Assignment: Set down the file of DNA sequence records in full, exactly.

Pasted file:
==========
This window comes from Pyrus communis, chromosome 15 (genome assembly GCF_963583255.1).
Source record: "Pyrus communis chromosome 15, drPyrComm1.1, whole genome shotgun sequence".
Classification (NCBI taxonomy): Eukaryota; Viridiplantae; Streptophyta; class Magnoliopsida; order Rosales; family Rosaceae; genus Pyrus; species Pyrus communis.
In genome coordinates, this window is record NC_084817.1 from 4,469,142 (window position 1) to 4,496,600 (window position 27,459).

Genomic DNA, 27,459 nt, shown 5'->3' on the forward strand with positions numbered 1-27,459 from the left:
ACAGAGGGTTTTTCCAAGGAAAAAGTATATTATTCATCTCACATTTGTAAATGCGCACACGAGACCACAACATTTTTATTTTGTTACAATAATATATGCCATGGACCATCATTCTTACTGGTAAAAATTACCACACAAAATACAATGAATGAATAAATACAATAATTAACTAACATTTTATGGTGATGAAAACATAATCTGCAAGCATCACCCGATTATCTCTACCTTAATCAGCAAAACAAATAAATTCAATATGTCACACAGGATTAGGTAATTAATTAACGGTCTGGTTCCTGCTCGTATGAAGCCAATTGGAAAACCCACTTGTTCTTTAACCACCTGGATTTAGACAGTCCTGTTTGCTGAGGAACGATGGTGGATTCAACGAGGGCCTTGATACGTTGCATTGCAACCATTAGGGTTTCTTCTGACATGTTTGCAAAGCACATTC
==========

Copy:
This window comes from Pyrus communis, chromosome 15 (genome assembly GCF_963583255.1).
Source record: "Pyrus communis chromosome 15, drPyrComm1.1, whole genome shotgun sequence".
Classification (NCBI taxonomy): Eukaryota; Viridiplantae; Streptophyta; class Magnoliopsida; order Rosales; family Rosaceae; genus Pyrus; species Pyrus communis.
In genome coordinates, this window is record NC_084817.1 from 4,469,142 (window position 1) to 4,496,600 (window position 27,459).

Genomic DNA, 27,459 nt, shown 5'->3' on the forward strand with positions numbered 1-27,459 from the left:
ACAGAGGGTTTTTCCAAGGAAAAAGTATATTATTCATCTCACATTTGTAAATGCGCACACGAGACCACAACATTTTTATTTTGTTACAATAATATATGCCATGGACCATCATTCTTACTGGTAAAAATTACCACACAAAATACAATGAATGAATAAATACAATAATTAACTAACATTTTATGGTGATGAAAACATAATCTGCAAGCATCACCCGATTATCTCTACCTTAATCAGCAAAACAAATAAATTCAATATGTCACACAGGATTAGGTAATTAATTAACGGTCTGGTTCCTGCTCGTATGAAGCCAATTGGAAAACCCACTTGTTCTTTAACCACCTGGATTTAGACAGTCCTGTTTGCTGAGGAACGATGGTGGATTCAACGAGGGCCTTGATACGTTGCATTGCAACCATTAGGGTTTCTTCTGACATGTTTGCAAAGCACATTC